She Has a Type: Old Market Poet Is a Throwback

Street poet Britny Cordera in Omaha's Old Market. (Nebraska Stories)
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January 5, 2018 - 6:45am

Writer Britny Cordera is a living anachronism. Dressed in retro clothing from secondhand stores, she is a frequent sight on the sidewalks of Omaha’s Old Market. Her writing tool is secondhand as well.  She uses a 1904 Corona typewriter to write poetry on request, delivering catharsis to all who seek it in the form of a poem. 

On a Saturday morning in Omaha’s Old Market, there is an energy. The sidewalks are filled with musicians, a farmer’s market and vendors all competing for attention. Amidst the bustle, you might also hear a familiar sound from the past.

It’s a WWI era portable typewriter designed for journalists of the day to use on the battlefield. Cordera is making her own sidewalk music.

Though she’s a skilled violinist, her 1904 Corona 3 is her instrument of choice.

“I've always loved just the feel of writing on a typewriter,” Cordera said. “It gives me time to think and time to reflect about what I'm writing. It's a very contemplative practice. I started doing this because I wanted to be a poet.”

Britny Cordera's 1904 Corona 3 typewriter. (Nebraska Stories)

Like an artist painting a canvas in the park, Cordera is a plein air poet, taking in her surroundings as the muse for her poetry. 

“It's just inspiring to be around that energy,” she said. “It forces me to write about everything that is in front of me and the experiences that I'm having in the moment.”  

Several days a week, Cordera finds a spot within the flurry and unpacks her fold-up Corona with a case that transforms into a tiny desk.  She unloads the folding chair latched to her back and hangs her shingle, a sign that reads, “Pick a topic, get a poem.”   

“It’s very simple. All you have to do is pick a topic and I'll write you a poem about that," she said.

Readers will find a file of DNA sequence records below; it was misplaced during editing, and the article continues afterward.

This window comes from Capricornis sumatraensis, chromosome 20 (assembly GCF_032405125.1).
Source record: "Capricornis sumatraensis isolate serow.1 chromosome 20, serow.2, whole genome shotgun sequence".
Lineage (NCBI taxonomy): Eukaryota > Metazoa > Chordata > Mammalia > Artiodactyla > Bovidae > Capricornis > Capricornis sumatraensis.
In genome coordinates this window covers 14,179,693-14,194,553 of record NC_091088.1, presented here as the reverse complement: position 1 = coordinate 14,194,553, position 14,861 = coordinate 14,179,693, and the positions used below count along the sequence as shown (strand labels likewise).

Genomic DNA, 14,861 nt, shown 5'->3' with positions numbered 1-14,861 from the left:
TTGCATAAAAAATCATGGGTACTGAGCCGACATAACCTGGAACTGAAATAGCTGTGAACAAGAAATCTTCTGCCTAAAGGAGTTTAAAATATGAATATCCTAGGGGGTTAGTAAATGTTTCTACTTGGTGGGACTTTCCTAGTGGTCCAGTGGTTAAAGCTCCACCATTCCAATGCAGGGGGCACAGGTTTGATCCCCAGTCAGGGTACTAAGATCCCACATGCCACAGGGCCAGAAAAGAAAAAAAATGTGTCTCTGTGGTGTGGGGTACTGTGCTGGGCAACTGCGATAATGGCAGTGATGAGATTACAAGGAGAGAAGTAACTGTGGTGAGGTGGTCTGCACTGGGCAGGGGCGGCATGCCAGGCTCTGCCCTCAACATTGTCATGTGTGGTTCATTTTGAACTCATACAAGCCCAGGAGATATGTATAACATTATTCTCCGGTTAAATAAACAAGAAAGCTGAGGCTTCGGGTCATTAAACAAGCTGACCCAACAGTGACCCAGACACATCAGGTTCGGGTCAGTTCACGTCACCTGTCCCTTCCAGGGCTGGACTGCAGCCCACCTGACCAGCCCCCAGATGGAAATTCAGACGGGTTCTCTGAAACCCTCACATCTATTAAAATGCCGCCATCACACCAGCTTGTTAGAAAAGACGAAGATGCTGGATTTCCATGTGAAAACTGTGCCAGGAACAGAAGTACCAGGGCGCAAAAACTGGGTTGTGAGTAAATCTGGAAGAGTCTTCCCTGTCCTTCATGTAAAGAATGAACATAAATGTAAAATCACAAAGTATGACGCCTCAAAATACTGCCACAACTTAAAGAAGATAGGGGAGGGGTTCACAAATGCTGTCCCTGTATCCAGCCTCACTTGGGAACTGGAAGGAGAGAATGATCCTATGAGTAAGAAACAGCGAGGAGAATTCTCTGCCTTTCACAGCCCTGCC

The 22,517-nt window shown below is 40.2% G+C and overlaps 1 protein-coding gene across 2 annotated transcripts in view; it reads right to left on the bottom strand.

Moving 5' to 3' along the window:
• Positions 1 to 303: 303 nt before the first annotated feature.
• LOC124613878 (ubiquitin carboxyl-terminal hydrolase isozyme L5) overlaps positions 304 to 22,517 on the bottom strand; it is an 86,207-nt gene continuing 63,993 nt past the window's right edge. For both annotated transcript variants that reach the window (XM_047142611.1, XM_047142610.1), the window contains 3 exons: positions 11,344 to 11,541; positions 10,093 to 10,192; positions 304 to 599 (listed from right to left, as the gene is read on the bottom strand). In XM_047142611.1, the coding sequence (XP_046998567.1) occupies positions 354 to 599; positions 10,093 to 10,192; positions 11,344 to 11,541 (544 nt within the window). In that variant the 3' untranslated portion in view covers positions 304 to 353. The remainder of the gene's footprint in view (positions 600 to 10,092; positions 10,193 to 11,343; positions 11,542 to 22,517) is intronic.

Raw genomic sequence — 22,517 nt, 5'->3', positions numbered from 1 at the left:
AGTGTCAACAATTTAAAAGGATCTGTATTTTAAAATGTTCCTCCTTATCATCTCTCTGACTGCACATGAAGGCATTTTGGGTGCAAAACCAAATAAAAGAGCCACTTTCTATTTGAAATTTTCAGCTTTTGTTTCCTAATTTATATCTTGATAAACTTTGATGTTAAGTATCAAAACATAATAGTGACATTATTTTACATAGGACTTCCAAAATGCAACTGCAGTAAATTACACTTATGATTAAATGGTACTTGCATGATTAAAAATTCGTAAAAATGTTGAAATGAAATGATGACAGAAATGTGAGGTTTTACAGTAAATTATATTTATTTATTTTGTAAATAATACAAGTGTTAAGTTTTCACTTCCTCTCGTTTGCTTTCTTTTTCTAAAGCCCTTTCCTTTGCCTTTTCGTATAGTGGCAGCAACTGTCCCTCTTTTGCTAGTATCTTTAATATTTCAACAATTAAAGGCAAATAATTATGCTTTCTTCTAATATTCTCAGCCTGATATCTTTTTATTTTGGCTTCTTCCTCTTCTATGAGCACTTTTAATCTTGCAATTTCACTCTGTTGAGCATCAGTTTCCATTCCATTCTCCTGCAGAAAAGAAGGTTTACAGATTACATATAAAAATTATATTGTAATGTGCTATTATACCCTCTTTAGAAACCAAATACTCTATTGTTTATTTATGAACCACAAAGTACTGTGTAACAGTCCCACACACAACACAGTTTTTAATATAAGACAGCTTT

In the past four years, Cordera estimates she’s written as many as 500 poems at her outdoor desk. They're free, but she does accept tips. And if no one stops, she writes for herself. 

But on this day, things are more lively.  

“Parents with their kids will come up and they'll be like, "Do you know what that is?" Then they become immediately enamored by it. Some kids will know what it is right away, and others can't really put two and two together, that the computer evolved from this machine right here,” she said.

Cordera types a poem in Omaha's Old Market. (Nebraska Stories)

Frank Messina, 10, lives in Chicago and likes to write on his iPad.  He and his parents were just passing by and had to stop.

“I've seen a typewriter before, but it's kind of fascinating to see an old piece of machinery and now in the time that we're at before all these new computers were made,” Messina said.

Kim Johnson has an 88-year-old mother and says there’s not a lot she can buy for her these days. So she gave Cordera some basic information and commissioned a poem.

“I gave her bullet points about her age, you know she's a mom, grandmother, great-grandmother, grew up on a farm, likes to do this, likes flowers, you know, just gave her a little bit of information,” Johnson said.  

Within minutes, Cordera hands Johnson a 5x8 piece of decorative paper with a poem about her mother.  Johnson’s eyes glisten as she reads it aloud.

“Dear Doris. Like stars, your threads of light piece together a tapestry of your family. Immortalized in the night sky a love that is unbreakable. Your gardens of violet pansies are a gift from God. Each flower is a member of your golden family. The farm life treated you well, taught you true beauty in strength and heart. Forever remains the brightest flame that overcomes the darkest days.”

Cordera listens as kids read her poem. (Nebraska Stories)

“Oh my gosh, it’s making me cry. That is beautiful,” Johnson said.    

“Poetry is a catharsis in itself, and so if I can pay it forward by providing people with catharsis by writing them poetry, then that's a big gift,” Cordera said. “That's definitely, it's really nice to do that and awesome and there's no words, honestly. There's no words to describe the feelings and the emotions.”

“I think she’s going to love it,” Johnson said. 

“I’m trying to help people realize that poetry can be used for these things, it can be used to bridge memories,” Cordera said.      

“We are trying to capture moments and experiences and a lot of people are daunted by poetry because they think it's more than that, but it's not. It's very simple, you're writing the life you're living and you're capturing every moment that is important,” she said.

You can see the Old Market Poet on Nebraska Stories-Season 9, Thursday, January 11th at 8 p.m. CST on NET Television.



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